I am re-reading the book for the umpteenth time because this is my Halloween tradition. Read my blog next week for a specific review of this amazing masterpiece of writing.

Congratulations. You have just received a postcard from the muse.

 

The Constant Reader


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The Constant Reader

By Nandy Ekle

Anyone who reads Stephen King recognizes what a “constant reader” is. If you haven’t heard this phrase before, it’s the term of endearment Mr. King gives his fans, especially those of us who have been around since the 1970s, when Carrie came out, followed by Salem’s Lot, and then The Shining.

So what is it about his work that we crave? Some of his stories are unbelievable, some border on absolute silliness. But I find myself devouring even these as if they were coated with the fudge syrup I pour generously on my ice cream.

Well, I can tell you exactly why this genius’s words keep me glued to the page. And it’s exactly what I just said. He’s a genius with words. When a writer can make you gag with disgust after one sentence, that’s talent. If, after reading a page or two from a book, you find yourself hiding all the alphabet letters from the refrigerator, you’ve been immersed in greatness. If a hotel becomes a living character in a novel, and standing in the door of the hotel makes you feel like you’re shaking hands with a celebrity, that’s the work of a word genius.

My personal favorite Stephen King book is The Shining. In my opinion, this book is a masterpiece. I’ve read it more times than I can count, and I find a new layer every time I open the cover. The last time I read it I noticed something I had never noticed before. The first three or four chapters are back story. However, he does not info dump on us, the readers. What he does is place us inside the characters’ heads. We see, hear, feel, taste, smell, everything they do. And it’s in this state we learn why the characters are the way they are. And it is so real that it took me 30 plus years to analyze it.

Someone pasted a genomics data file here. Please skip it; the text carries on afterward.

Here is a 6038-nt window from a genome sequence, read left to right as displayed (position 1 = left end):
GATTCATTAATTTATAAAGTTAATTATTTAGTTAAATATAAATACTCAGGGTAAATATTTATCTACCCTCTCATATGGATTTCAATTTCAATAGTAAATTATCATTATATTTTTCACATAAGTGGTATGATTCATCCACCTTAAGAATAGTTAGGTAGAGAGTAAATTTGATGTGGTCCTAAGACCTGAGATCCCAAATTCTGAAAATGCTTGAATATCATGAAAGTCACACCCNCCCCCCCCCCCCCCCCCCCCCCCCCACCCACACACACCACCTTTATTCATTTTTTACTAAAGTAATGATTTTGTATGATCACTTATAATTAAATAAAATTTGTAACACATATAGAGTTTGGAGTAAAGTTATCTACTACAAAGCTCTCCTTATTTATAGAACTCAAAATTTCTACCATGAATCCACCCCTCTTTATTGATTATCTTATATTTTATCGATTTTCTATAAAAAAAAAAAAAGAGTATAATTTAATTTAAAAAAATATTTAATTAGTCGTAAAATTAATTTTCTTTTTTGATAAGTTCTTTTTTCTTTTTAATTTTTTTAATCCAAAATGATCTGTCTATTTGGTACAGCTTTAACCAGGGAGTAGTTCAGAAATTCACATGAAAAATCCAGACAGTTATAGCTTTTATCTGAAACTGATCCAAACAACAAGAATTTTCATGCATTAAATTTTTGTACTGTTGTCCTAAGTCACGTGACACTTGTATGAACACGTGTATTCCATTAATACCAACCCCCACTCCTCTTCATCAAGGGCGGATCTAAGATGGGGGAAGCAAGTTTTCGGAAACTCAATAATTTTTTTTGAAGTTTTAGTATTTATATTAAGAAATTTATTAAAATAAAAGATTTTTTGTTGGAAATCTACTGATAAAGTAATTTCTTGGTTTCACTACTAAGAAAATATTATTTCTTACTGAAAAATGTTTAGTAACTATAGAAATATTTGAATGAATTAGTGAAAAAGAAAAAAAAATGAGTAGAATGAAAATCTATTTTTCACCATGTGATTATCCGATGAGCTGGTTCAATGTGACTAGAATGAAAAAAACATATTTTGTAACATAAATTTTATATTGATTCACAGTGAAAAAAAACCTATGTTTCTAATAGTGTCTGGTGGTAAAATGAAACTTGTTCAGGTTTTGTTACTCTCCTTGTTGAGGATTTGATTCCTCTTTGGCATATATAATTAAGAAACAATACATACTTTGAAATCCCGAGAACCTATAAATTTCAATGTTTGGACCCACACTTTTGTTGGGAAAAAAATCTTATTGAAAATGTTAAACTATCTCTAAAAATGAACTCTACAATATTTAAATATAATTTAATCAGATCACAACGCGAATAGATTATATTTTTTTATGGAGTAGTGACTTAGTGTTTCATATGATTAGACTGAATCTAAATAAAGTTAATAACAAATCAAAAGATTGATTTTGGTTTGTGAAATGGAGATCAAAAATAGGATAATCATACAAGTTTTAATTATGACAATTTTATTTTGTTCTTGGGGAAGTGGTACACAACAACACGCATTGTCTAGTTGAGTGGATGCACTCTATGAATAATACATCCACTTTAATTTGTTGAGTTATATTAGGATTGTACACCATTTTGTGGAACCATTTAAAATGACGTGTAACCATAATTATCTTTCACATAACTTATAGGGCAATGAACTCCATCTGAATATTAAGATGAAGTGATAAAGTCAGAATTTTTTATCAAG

In some places during the reveal of this backstory, Mr. King writes continuously without the interruption of punctuation. I believe the absence of commas, periods, and even spaces between words gives the feeling of swirling, as going down a drain.

And that’s incredible.

So, hear’s to you, Mr. King from a consummate Constant Reader.

Congratulations. You have just received a post card from the muse.

Experiment


POST CARDS FROM THE MUSE

 Experiment 

By Nandy Ekle

 

Voice. How do you have a voice in writing? Voice is an author’s uniqueness. This has to do with word choice and the direction you take your story. I might write with a very formal voice and my characters are very prim and proper, but you might write using more casual words and ideas and your characters more like every day people walking around at the mall.

Style is the way you tell your story. This can include punctuation, or the lack of it; where and why a writer breaks for a paragraph; or the length of chapters.